Post for The Tome Traveller’s Weblog
Globe-trotting with my nose in a book!
~A well composed book is a magic carpet on which we are wafted to a world that we cannot enter any other way....Caroline Gordon~
Monday, January 5, 2009
Robert Hart, a young Irishman, came to China in 1854 to work for the British Consulate. He ended up spending his life there and becoming intricately involved in the development of modern China, helping to found the railroads, postal service and schools.
This novel fictionalizes Robert's first year or so in China. He is confronted almost immediately by the vast moral differences between eastern culture and the Christianity that he has grown up with. He has a hard time reconciling the Chinese practice of owning people, especially concubines, with his own beliefs. The Chinese system of status and rank is also difficult for a westerner to understand.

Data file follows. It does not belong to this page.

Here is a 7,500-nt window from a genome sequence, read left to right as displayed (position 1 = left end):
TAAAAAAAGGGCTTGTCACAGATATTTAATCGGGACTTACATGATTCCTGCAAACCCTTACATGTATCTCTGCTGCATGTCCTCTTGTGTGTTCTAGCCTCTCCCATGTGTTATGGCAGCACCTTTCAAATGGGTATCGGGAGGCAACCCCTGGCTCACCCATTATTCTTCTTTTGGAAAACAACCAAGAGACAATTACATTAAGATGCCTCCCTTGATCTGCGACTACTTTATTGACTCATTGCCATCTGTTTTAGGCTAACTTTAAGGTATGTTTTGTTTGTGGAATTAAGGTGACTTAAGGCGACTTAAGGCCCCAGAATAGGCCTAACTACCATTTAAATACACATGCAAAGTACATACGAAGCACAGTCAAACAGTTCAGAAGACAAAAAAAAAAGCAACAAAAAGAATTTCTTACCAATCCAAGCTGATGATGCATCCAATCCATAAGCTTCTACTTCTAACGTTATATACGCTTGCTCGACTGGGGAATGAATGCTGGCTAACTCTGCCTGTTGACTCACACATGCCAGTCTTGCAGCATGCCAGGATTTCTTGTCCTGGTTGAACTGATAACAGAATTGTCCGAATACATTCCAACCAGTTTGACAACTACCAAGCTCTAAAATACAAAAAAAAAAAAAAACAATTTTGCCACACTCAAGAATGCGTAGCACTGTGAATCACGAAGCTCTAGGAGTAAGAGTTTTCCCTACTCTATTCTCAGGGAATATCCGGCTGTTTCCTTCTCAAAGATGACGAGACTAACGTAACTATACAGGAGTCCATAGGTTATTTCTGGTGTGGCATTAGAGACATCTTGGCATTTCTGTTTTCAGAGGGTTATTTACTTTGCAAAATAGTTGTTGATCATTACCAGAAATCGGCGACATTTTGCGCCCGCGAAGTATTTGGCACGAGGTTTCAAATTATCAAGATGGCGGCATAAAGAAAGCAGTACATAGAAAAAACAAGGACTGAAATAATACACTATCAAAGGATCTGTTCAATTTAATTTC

He originally decides to remain celibate, but once he meets and falls in love with the concubine Ayaou his problems seem to mushroom. He becomes caught up in the violent Taiping Rebellion where he witnesses terrible atrocities. Then Ayaou is bought by an American pirate who hates Robert and he must figure out a way to free her. In the process he ends up, almost accidentally, buying her younger sister, Shao-mei. He loves both women and his conscience is sorely tested by his situation. The only way to live the life he wants to live is to completely abandon his previous life and learn to be Chinese. Along the way he finds that he loves his adopted culture, their art and philosophy inspire him.
I enjoyed this book, particularly the setting and depictions of 1854 China. I felt for Robert and his inner conflicts and would like to know more about his life after the events of this novel. It would be interesting to read (perhaps in a sequel?) of his advancement within the Chinese system and his later family life.